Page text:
Transition planning can ease farm stress

Farm Forum

As we are in the heat of the growing season, most folk’s thoughts — not surprisingly — do not delve too deeply into estate planning issues. There are plenty of other things to focus on. Like ensuring you are raising the very best crops possible with the conditions at hand. As I write this, many of you are experiencing a lack of moisture combined with less than desirable commodity prices. I sincerely hope the situation has resolved itself via timely and welcome rains. The markets are, well, the markets. Good crops and fair prices would bring a collective sigh of relief to a great number of people as agricultural feeds all of us in the region, not just in the literal sense but financially, as well. Regardless, I am confident that today’s producers have not only the fortitude, but also the business savvy to weather whatever this season can throw at them.

When put into perspective, I am quite sure you and your family have been through far worse than we are currently experiencing. With the nature of modern agriculture, farming no doubt makes for an interesting albeit sometimes quite expensive roller coaster ride. That being said, most of you endure all of the excitement and uncertainty you care to handle managing your operation on a day-to-day and yearly basis. This leads neatly into the theme of this month’s column. Why put yourself and your family members through any more undue stress as it relates to the succession of the family farm?

These concerns can easily be eliminated through proper planning. By doing so, you will remove a significant source of stress as well as providing yourself with a very calming sense of satisfaction by guaranteeing that all will indeed be well in the end. This is not to say that you simply snap your fingers and everything magically falls into place. As with anything of value, a bit of effort is required. But please do not equate this with work. Nearly every family I assist comments upon completion that the entire process was relatively quick and painless. Much more so than they had anticipated. With the aid of competent and experienced advisors, it amounts to a pretty straightforward affair.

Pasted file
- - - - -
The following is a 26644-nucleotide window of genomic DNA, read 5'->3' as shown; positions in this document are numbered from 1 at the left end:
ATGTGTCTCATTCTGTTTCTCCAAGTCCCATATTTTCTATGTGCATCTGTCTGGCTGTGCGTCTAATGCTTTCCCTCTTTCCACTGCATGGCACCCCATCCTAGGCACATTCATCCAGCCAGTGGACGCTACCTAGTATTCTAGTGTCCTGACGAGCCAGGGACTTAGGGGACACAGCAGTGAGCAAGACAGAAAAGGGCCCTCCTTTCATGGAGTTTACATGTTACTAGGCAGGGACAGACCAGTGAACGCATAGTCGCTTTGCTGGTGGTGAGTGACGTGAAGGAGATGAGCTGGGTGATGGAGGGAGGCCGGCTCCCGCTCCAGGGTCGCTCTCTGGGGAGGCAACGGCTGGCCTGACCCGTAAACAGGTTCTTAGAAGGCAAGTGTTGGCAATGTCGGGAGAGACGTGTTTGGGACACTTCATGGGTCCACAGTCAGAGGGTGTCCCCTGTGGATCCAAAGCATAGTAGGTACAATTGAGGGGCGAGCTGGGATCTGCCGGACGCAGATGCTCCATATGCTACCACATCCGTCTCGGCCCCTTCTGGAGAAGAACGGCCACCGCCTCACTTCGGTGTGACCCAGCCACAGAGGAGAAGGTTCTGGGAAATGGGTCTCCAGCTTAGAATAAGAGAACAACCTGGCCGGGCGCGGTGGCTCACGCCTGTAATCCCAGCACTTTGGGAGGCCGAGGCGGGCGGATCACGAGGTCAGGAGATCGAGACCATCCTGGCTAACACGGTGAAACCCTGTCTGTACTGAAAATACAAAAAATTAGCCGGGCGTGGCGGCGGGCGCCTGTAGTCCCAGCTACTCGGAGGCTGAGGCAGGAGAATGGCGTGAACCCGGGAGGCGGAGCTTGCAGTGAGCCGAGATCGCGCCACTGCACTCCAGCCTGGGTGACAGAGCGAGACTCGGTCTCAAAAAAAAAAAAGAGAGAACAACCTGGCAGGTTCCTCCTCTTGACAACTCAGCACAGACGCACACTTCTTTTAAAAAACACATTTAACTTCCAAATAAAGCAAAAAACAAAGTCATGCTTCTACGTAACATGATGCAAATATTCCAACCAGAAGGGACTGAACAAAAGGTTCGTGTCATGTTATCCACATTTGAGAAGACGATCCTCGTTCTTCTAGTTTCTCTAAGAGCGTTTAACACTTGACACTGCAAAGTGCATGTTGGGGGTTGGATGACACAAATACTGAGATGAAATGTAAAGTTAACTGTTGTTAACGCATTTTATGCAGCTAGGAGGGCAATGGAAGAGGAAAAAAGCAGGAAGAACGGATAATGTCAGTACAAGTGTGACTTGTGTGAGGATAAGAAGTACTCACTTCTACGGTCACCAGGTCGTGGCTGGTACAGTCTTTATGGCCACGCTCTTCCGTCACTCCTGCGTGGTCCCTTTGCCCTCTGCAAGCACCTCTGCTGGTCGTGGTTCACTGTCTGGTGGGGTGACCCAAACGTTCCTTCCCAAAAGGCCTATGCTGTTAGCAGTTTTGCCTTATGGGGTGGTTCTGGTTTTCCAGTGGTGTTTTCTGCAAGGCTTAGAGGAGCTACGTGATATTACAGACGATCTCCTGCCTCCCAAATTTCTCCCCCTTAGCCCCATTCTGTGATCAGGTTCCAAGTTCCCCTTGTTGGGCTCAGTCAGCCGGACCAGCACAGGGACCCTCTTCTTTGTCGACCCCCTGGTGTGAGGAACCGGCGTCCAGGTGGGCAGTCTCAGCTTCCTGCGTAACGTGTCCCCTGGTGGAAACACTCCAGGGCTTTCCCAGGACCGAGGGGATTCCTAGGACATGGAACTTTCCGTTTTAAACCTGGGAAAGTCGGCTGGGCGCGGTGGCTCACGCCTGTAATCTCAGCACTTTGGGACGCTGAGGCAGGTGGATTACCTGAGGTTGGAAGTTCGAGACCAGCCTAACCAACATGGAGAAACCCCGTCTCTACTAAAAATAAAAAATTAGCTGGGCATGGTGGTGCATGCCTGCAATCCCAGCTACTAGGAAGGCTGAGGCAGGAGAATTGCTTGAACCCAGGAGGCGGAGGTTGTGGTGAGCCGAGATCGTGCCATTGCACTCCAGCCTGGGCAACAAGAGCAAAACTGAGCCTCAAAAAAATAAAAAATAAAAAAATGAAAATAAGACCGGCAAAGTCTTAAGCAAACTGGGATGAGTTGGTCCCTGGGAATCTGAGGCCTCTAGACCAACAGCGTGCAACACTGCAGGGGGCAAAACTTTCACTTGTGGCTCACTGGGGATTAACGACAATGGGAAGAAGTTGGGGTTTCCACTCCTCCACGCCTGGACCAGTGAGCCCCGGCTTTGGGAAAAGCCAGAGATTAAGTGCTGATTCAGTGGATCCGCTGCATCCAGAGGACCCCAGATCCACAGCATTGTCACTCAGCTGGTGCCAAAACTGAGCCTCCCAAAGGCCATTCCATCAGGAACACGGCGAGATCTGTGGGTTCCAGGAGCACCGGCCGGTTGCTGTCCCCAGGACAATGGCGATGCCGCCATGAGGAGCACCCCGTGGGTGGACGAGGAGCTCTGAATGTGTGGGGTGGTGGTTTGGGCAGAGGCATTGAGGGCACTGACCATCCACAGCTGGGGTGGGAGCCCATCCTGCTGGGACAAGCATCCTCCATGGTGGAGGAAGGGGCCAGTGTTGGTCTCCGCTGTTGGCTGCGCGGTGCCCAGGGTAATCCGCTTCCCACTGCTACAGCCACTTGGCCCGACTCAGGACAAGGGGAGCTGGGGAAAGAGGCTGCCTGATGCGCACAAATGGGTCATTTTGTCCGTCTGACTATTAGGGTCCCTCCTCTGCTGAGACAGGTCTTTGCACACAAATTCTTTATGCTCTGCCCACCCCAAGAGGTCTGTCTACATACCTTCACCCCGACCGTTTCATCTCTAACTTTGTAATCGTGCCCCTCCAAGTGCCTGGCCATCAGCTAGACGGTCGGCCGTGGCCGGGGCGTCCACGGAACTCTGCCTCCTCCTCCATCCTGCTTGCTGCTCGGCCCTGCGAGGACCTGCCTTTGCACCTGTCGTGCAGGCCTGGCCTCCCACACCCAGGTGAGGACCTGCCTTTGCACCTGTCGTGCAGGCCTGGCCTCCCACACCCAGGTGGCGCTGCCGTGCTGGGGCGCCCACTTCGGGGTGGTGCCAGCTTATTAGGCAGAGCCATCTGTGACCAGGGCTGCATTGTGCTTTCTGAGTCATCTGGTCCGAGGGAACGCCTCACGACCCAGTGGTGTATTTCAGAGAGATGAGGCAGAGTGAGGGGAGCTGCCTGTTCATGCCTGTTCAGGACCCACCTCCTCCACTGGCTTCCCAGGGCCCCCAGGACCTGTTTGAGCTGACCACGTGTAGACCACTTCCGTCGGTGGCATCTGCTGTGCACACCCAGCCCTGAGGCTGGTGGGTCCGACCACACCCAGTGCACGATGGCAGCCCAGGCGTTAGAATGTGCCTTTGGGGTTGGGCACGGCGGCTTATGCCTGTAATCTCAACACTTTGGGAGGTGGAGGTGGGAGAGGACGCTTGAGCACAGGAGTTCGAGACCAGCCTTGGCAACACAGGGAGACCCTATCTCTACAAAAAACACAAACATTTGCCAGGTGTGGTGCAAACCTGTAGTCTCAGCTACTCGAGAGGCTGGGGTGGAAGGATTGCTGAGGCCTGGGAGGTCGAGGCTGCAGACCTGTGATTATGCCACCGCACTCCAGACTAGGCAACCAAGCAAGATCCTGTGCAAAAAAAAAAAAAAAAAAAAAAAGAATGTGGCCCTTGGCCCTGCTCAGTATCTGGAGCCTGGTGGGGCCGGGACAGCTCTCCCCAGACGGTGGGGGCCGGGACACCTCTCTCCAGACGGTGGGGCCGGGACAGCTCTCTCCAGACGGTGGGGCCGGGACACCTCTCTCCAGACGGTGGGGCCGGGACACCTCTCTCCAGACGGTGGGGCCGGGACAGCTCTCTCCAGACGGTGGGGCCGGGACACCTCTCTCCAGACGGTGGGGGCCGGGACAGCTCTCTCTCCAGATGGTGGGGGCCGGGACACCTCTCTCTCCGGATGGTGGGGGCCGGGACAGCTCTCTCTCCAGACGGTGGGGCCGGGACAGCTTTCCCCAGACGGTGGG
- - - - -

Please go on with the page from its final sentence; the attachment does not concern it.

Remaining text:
Your advisor can handle the legal and financial aspects. Basically, what is expected of you is to share your thoughts and feelings as to what direction you would like to see the farm head. What goes where, in what amount, and to whom. How those actively involved on the farm and those who aren’t should be treated. A willingness to accept your own mortality is needed. Your own morbidity, as well. Meaning the fact that we all age and some of us better than others. Possible long term care scenarios absolutely must be addressed and accounted for. This single issue can be a real game changer.

For those of you without a current and viable plan in place or those looking to review and perhaps revise your plan, I would make the following recommendation during this, your busiest time of year. Simply put some honest and earnest thought into the matter. Our minds are continually wandering into inane and unproductive areas. Why not simply direct some of this thought into what your preferences would be for your legacy? This is a great time to ponder all of the possibilities. Jot your ideas down when you get a chance and you will now have a valuable guideline to work off come winter. This is when most folks have time to schedule the meetings needed, complete any needed paperwork and put everything into place.

Dennis Foster has been helping families with financial and estate planning needs for 25 years. He welcomes comments and questions and can be reached at 605-887-7069 or